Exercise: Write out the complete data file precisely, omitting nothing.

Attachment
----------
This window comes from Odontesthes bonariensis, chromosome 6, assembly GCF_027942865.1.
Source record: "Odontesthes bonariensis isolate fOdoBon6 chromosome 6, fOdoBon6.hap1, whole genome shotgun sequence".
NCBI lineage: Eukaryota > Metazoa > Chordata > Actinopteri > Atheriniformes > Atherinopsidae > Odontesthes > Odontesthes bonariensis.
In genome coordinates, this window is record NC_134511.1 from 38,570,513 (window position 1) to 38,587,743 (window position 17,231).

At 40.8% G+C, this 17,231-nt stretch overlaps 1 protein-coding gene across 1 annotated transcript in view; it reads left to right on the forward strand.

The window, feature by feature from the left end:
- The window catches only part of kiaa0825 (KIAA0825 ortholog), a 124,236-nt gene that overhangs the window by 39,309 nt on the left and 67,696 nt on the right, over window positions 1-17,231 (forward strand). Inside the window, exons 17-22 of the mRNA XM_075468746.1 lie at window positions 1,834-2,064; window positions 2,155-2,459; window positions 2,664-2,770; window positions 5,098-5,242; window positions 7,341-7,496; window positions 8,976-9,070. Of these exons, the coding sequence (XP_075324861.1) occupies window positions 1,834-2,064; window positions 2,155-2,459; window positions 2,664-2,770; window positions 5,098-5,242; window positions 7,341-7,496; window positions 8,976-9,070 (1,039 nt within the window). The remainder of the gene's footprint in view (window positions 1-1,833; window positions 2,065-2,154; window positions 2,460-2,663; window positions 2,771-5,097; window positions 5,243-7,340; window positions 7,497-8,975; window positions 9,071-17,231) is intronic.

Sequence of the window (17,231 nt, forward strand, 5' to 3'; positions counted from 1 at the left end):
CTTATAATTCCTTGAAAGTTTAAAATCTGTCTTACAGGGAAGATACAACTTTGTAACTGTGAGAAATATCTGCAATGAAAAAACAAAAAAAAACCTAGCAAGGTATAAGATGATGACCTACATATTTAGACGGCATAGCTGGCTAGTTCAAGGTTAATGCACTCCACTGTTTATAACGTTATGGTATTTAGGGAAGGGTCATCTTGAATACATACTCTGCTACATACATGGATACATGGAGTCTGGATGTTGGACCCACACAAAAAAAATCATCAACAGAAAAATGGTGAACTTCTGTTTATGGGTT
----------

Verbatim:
This window comes from Odontesthes bonariensis, chromosome 6, assembly GCF_027942865.1.
Source record: "Odontesthes bonariensis isolate fOdoBon6 chromosome 6, fOdoBon6.hap1, whole genome shotgun sequence".
NCBI lineage: Eukaryota > Metazoa > Chordata > Actinopteri > Atheriniformes > Atherinopsidae > Odontesthes > Odontesthes bonariensis.
In genome coordinates, this window is record NC_134511.1 from 38,570,513 (window position 1) to 38,587,743 (window position 17,231).

At 40.8% G+C, this 17,231-nt stretch overlaps 1 protein-coding gene across 1 annotated transcript in view; it reads left to right on the forward strand.

The window, feature by feature from the left end:
- The window catches only part of kiaa0825 (KIAA0825 ortholog), a 124,236-nt gene that overhangs the window by 39,309 nt on the left and 67,696 nt on the right, over window positions 1-17,231 (forward strand). Inside the window, exons 17-22 of the mRNA XM_075468746.1 lie at window positions 1,834-2,064; window positions 2,155-2,459; window positions 2,664-2,770; window positions 5,098-5,242; window positions 7,341-7,496; window positions 8,976-9,070. Of these exons, the coding sequence (XP_075324861.1) occupies window positions 1,834-2,064; window positions 2,155-2,459; window positions 2,664-2,770; window positions 5,098-5,242; window positions 7,341-7,496; window positions 8,976-9,070 (1,039 nt within the window). The remainder of the gene's footprint in view (window positions 1-1,833; window positions 2,065-2,154; window positions 2,460-2,663; window positions 2,771-5,097; window positions 5,243-7,340; window positions 7,497-8,975; window positions 9,071-17,231) is intronic.

Sequence of the window (17,231 nt, forward strand, 5' to 3'; positions counted from 1 at the left end):
CTTATAATTCCTTGAAAGTTTAAAATCTGTCTTACAGGGAAGATACAACTTTGTAACTGTGAGAAATATCTGCAATGAAAAAACAAAAAAAAACCTAGCAAGGTATAAGATGATGACCTACATATTTAGACGGCATAGCTGGCTAGTTCAAGGTTAATGCACTCCACTGTTTATAACGTTATGGTATTTAGGGAAGGGTCATCTTGAATACATACTCTGCTACATACATGGATACATGGAGTCTGGATGTTGGACCCACACAAAAAAAATCATCAACAGAAAAATGGTGAACTTCTGTTTATGGGTT